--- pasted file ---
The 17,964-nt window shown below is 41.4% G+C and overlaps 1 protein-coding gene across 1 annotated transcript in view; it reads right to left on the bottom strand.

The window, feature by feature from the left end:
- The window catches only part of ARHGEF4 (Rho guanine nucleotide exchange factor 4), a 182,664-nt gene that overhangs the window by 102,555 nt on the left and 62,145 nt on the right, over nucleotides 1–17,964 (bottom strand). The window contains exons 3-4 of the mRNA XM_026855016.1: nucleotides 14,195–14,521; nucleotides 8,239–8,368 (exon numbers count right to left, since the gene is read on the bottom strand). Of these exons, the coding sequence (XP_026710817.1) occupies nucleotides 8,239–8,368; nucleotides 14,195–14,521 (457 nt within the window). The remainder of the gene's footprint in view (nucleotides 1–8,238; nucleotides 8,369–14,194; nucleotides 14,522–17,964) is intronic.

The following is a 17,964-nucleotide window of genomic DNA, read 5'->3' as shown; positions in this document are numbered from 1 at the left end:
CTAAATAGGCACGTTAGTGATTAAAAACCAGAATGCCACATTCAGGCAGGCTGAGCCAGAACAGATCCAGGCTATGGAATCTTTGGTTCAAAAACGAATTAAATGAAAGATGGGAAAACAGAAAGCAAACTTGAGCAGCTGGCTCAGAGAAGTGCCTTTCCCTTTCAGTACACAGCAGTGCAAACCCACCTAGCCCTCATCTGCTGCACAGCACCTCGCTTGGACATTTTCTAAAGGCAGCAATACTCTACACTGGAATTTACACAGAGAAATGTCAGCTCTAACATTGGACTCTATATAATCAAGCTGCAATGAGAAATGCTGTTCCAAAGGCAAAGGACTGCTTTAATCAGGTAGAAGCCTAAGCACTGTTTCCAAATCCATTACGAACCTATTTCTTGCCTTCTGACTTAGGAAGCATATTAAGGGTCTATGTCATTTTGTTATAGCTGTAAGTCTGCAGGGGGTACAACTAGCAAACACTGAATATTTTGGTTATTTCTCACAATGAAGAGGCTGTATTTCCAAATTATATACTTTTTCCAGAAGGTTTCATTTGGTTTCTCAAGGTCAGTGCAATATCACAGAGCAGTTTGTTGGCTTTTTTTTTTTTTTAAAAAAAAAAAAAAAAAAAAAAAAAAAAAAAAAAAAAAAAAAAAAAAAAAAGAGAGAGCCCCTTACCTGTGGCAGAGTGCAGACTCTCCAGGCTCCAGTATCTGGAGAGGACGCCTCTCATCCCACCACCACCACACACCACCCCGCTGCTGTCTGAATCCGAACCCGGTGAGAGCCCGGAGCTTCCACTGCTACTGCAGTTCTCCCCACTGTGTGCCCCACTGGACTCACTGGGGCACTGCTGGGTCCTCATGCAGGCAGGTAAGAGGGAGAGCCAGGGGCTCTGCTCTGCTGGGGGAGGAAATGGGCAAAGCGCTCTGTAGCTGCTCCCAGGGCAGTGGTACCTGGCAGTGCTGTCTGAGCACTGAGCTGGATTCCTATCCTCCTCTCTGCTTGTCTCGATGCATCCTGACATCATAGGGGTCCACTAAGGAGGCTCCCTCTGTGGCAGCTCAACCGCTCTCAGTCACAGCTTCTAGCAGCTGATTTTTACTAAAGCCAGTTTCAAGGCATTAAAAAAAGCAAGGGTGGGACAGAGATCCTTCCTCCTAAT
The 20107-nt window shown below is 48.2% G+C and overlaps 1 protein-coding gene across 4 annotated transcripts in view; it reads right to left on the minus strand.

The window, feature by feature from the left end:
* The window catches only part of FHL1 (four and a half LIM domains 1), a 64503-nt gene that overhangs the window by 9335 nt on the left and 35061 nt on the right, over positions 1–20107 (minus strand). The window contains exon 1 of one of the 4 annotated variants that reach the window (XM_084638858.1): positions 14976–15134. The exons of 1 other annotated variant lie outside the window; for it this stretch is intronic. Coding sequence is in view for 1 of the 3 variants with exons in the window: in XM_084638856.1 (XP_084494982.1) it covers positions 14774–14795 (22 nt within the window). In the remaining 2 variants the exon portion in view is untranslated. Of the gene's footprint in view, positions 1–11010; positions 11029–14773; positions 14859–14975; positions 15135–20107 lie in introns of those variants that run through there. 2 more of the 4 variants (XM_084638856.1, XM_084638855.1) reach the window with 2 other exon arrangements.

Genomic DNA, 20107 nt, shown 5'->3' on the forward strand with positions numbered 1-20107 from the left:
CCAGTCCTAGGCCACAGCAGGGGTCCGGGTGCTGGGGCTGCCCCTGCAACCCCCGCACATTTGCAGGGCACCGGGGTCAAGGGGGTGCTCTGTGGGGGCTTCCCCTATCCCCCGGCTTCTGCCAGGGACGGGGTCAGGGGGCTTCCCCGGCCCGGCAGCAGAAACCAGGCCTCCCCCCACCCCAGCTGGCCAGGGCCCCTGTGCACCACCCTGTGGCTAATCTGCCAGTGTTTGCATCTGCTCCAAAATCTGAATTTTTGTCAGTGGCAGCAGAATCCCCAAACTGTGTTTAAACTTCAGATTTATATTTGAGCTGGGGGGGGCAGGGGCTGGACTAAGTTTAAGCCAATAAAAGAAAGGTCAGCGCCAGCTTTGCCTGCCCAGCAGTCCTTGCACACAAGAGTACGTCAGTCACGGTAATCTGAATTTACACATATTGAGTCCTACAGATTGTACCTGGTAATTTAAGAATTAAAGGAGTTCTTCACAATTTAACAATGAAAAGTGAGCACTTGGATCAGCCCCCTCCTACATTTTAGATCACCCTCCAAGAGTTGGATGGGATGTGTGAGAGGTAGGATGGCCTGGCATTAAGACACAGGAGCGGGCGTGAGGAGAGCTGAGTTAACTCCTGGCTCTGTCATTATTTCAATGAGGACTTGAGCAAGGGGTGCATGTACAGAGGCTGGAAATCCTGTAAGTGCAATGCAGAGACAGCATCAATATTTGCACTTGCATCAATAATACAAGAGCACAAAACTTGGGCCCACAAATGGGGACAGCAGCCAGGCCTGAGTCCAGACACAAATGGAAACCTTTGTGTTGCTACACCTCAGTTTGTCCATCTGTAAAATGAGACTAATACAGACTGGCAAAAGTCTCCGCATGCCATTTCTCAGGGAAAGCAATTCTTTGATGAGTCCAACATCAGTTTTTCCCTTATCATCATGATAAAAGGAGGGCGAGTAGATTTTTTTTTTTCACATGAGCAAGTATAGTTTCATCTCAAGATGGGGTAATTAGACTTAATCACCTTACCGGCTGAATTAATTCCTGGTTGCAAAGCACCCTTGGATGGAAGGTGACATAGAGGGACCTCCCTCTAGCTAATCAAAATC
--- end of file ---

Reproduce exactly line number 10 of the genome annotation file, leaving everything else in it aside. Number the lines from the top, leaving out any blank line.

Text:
CCAGTCCTAGGCCACAGCAGGGGTCCGGGTGCTGGGGCTGCCCCTGCAACCCCCGCACATTTGCAGGGCACCGGGGTCAAGGGGGTGCTCTGTGGGGGCTTCCCCTATCCCCCGGCTTCTGCCAGGGACGGGGTCAGGGGGCTTCCCCGGCCCGGCAGCAGAAACCAGGCCTCCCCCCACCCCAGCTGGCCAGGGCCCCTGTGCACCACCCTGTGGCTAATCTGCCAGTGTTTGCATCTGCTCCAAAATCTGAATTTTTGTCAGTGGCAGCAGAATCCCCAAACTGTGTTTAAACTTCAGATTTATATTTGAGCTGGGGGGGGCAGGGGCTGGACTAAGTTTAAGCCAATAAAAGAAAGGTCAGCGCCAGCTTTGCCTGCCCAGCAGTCCTTGCACACAAGAGTACGTCAGTCACGGTAATCTGAATTTACACATATTGAGTCCTACAGATTGTACCTGGTAATTTAAGAATTAAAGGAGTTCTTCACAATTTAACAATGAAAAGTGAGCACTTGGATCAGCCCCCTCCTACATTTTAGATCACCCTCCAAGAGTTGGATGGGATGTGTGAGAGGTAGGATGGCCTGGCATTAAGACACAGGAGCGGGCGTGAGGAGAGCTGAGTTAACTCCTGGCTCTGTCATTATTTCAATGAGGACTTGAGCAAGGGGTGCATGTACAGAGGCTGGAAATCCTGTAAGTGCAATGCAGAGACAGCATCAATATTTGCACTTGCATCAATAATACAAGAGCACAAAACTTGGGCCCACAAATGGGGACAGCAGCCAGGCCTGAGTCCAGACACAAATGGAAACCTTTGTGTTGCTACACCTCAGTTTGTCCATCTGTAAAATGAGACTAATACAGACTGGCAAAAGTCTCCGCATGCCATTTCTCAGGGAAAGCAATTCTTTGATGAGTCCAACATCAGTTTTTCCCTTATCATCATGATAAAAGGAGGGCGAGTAGATTTTTTTTTTTCACATGAGCAAGTATAGTTTCATCTCAAGATGGGGTAATTAGACTTAATCACCTTACCGGCTGAATTAATTCCTGGTTGCAAAGCACCCTTGGATGGAAGGTGACATAGAGGGACCTCCCTCTAGCTAATCAAAATC